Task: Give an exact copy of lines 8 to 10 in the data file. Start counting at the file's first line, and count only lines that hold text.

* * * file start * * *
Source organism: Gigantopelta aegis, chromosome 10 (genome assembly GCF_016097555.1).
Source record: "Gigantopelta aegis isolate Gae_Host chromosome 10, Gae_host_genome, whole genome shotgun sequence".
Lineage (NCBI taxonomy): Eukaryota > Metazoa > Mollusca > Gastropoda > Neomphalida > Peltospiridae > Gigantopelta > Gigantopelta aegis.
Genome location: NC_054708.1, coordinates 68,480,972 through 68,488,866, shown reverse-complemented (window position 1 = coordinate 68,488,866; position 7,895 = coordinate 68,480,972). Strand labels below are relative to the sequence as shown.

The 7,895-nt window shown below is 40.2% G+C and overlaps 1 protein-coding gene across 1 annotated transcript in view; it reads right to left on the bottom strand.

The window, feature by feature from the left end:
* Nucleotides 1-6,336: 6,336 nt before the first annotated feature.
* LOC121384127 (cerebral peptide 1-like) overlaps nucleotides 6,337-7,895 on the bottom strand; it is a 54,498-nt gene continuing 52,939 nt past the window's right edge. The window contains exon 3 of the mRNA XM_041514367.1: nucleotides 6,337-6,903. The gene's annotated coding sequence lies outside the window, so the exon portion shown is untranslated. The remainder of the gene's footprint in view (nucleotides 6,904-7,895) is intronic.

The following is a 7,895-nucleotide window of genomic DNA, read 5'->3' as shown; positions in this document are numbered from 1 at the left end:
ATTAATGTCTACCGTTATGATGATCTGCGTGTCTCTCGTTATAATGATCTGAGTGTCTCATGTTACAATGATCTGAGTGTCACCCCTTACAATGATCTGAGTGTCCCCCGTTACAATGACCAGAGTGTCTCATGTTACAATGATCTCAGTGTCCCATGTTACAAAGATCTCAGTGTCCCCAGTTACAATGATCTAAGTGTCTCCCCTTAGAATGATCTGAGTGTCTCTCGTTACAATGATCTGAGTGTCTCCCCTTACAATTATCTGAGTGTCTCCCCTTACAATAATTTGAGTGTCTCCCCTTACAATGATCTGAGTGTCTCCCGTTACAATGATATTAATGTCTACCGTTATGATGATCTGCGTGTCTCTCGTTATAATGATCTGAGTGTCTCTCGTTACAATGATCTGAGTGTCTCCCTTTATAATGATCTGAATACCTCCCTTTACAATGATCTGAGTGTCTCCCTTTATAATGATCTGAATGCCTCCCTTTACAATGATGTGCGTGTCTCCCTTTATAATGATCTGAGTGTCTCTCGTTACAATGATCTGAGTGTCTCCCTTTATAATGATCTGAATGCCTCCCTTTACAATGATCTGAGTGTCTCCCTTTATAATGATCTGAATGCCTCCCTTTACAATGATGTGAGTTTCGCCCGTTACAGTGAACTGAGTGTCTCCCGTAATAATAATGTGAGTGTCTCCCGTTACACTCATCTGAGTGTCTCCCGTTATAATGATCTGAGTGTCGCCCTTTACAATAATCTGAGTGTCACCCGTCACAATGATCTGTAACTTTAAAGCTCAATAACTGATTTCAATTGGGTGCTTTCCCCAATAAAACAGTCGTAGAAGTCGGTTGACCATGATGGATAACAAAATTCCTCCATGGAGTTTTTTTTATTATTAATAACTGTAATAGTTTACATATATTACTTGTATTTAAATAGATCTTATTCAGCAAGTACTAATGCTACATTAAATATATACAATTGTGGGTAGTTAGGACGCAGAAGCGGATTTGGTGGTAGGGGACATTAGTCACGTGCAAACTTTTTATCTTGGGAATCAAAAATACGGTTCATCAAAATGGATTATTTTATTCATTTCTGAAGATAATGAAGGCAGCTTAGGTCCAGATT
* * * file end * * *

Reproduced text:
* LOC121384127 (cerebral peptide 1-like) overlaps nucleotides 6,337-7,895 on the bottom strand; it is a 54,498-nt gene continuing 52,939 nt past the window's right edge. The window contains exon 3 of the mRNA XM_041514367.1: nucleotides 6,337-6,903. The gene's annotated coding sequence lies outside the window, so the exon portion shown is untranslated. The remainder of the gene's footprint in view (nucleotides 6,904-7,895) is intronic.

The following is a 7,895-nucleotide window of genomic DNA, read 5'->3' as shown; positions in this document are numbered from 1 at the left end:
ATTAATGTCTACCGTTATGATGATCTGCGTGTCTCTCGTTATAATGATCTGAGTGTCTCATGTTACAATGATCTGAGTGTCACCCCTTACAATGATCTGAGTGTCCCCCGTTACAATGACCAGAGTGTCTCATGTTACAATGATCTCAGTGTCCCATGTTACAAAGATCTCAGTGTCCCCAGTTACAATGATCTAAGTGTCTCCCCTTAGAATGATCTGAGTGTCTCTCGTTACAATGATCTGAGTGTCTCCCCTTACAATTATCTGAGTGTCTCCCCTTACAATAATTTGAGTGTCTCCCCTTACAATGATCTGAGTGTCTCCCGTTACAATGATATTAATGTCTACCGTTATGATGATCTGCGTGTCTCTCGTTATAATGATCTGAGTGTCTCTCGTTACAATGATCTGAGTGTCTCCCTTTATAATGATCTGAATACCTCCCTTTACAATGATCTGAGTGTCTCCCTTTATAATGATCTGAATGCCTCCCTTTACAATGATGTGCGTGTCTCCCTTTATAATGATCTGAGTGTCTCTCGTTACAATGATCTGAGTGTCTCCCTTTATAATGATCTGAATGCCTCCCTTTACAATGATCTGAGTGTCTCCCTTTATAATGATCTGAATGCCTCCCTTTACAATGATGTGAGTTTCGCCCGTTACAGTGAACTGAGTGTCTCCCGTAATAATAATGTGAGTGTCTCCCGTTACACTCATCTGAGTGTCTCCCGTTATAATGATCTGAGTGTCGCCCTTTACAATAATCTGAGTGTCACCCGTCACAATGATCTGTAACTTTAAAGCTCAATAACTGATTTCAATTGGGTGCTTTCCCCAATAAAACAGTCGTAGAAGTCGGTTGACCATGATGGATAACAAAATTCCTCCATGGAGTTTTTTTTATTATTAATAACTGTAATAGTTTACATATATTACTTGTATTTAAATAGATCTTATTCAGCAAGTACTAATGCTACATTAAATATATACAATTGTGGGTAGTTAGGACGCAGAAGCGGATTTGGTGGTAGGGGACATTAGTCACGTGCAAACTTTTTATCTTGGGAATCAAAAATACGGTTCATCAAAATGGATTATTTTATTCATTTCTGAAGATAATGAAGGCAGCTTAGGTCCAGATT